Douglas Troutman has worked at the intersection of public policy, government, and advocacy on behalf of the American Cleaning Institute (ACI) for so long that he can carry on a deep and invested discussion from just about anywhere.
Case in point: Troutman, in the middle of moving his daughter to start her PhD graduate school work, settled into the patio furniture section of a store while his wife and daughter picked out new room furnishings to discuss his career, his leadership, and the role ACI is playing in creating meaningful policy for the future of cleaning product innovation.
It’s easy to understand why Troutman is where he is. Amidst patio umbrellas and various grilling apparatuses, he’s able to get into the weeds of what matters most to his role.
“I think a key aspect of my engagement is a commitment to the whole team and this drive to be the most truthful, authentic person you can be,” explains the current general counsel, corporate secretary, and senior vice president of government affairs. “I’ve always thought there is a very valuable place for people to serve in a capacity that keeps and creates good jobs for hardworking people like the cleaning products industry does.”
Troutman, who has been part of ACI and its previous iteration as the Soap and Detergent Association since 2007, recalls one his proudest moments in the space: helping create policy that was added to the Toxic Substances Control Act, which would play a key role in the legislation moving forward in Congress in 2016.
Additionally, Troutman and his team helped develop forward-ingredient labeling legislation for the State of California, a successful effort that the attorney is working to advance at the federal level.
“The cleaning products industry is really fighting in a competitive space to figure out how to advance and speed product innovations to market,” he says. “It’s my job to bring a multitude of stakeholders together to find that compromise that makes sense for everyone.”
Finding that balance can be increasingly tricky, especially in what seems like an ever-widening gap in Washington, DC, but Troutman says the labor of drafting policy is what keeps him invested and excited after all these years.
“A lot of the time, it can feel like writing poetry, almost like a haiku,” he says. “You have to find the perfect language and the right connections so that all parties can interpret policy the way you think it should be. It needs to be crystal clear and able to stand on its own for five, ten, or even twenty years. That economy of words and precision is always a big challenge for me, but it’s also fun.”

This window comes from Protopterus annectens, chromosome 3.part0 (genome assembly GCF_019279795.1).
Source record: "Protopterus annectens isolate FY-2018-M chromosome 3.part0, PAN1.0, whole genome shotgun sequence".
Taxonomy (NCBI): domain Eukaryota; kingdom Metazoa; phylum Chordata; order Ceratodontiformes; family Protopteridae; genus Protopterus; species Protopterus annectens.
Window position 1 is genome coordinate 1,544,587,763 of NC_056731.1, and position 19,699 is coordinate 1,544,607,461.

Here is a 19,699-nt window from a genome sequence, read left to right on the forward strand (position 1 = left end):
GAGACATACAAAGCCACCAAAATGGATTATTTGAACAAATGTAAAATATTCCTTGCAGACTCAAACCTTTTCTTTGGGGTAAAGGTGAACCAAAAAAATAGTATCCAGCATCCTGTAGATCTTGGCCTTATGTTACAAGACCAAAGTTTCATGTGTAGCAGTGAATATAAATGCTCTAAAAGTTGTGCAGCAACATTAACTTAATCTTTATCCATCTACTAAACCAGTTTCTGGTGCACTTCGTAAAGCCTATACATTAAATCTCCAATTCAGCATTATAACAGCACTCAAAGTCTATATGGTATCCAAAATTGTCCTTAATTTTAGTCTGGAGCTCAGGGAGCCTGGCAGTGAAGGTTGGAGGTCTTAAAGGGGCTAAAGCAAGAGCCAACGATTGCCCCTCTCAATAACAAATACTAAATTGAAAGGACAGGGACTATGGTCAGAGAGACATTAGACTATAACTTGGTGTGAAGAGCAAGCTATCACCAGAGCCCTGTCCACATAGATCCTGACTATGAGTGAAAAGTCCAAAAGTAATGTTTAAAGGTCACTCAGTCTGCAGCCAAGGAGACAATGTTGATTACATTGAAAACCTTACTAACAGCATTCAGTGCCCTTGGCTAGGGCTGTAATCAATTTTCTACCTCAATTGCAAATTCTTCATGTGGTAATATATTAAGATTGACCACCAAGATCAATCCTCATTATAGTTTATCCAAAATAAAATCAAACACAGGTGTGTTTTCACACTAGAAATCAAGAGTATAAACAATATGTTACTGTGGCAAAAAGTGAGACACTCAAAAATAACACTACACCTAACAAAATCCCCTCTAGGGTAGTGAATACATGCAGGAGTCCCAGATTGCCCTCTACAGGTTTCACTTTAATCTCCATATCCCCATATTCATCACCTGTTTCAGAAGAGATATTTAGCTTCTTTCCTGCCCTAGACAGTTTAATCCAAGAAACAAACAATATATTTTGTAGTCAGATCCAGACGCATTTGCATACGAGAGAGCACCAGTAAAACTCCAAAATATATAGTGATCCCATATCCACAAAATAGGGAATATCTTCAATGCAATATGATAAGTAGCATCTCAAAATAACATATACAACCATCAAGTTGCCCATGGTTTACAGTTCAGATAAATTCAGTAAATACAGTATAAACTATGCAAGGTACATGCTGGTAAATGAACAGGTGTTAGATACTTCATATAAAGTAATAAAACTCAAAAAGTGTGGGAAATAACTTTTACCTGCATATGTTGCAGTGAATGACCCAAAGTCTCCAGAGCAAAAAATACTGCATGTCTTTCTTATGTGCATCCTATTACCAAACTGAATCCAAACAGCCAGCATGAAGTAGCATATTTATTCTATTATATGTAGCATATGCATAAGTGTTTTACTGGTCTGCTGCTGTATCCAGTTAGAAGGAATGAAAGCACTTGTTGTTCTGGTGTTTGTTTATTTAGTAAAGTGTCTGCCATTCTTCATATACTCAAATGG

Sustainability is also a leading priority for ACI, including its goal for the industry to achieve net zero emissions. The association also challenges its membership to align their goals with the 1.5°C Challenge, which strives for net-zero global emissions by 2050.
Internally, Troutman says he’s also incredibly proud of how ACI has tackled issues of diversity, equity, and inclusion (DEI). Along with developing a designated team to tackle DEI, he says that there are always advances to be made and that he views ACI as an organization that has truly stepped up and embraced its role in this space.
“Those fundamentals of serving, supporting, and encouraging each other are pillars that are part of this organization,” he says. “There are always areas where we know we can improve, but we will continue seeking new ways to solve issues and have those conversations that need to be had. I think ACI is an organization that has really done it right.”
When it comes to policy and legislation, not every day is going to be an easy one. Troutman admits there are days when it can feel “like pushing spaghetti uphill.” But, as a multiple Ironman event competition competitor and finisher, the SVP keeps a few sayings near his desk that can help ground him, reset, and be, what he calls, “100 percent Doug.”
“My favorite saying is that the only person who says you can’t is you, and you don’t have to listen,” he explains. “Sometimes you have to step away and realize that you’ll be able to handle this better after a little time has passed. But ultimately, you just have to keep envisioning that next goal and work toward it. You may get turned around or set back, but just keep making those little goals for yourself and moving forward because you can and you will.”
Maybe more of us should have conversations in the patio furniture section.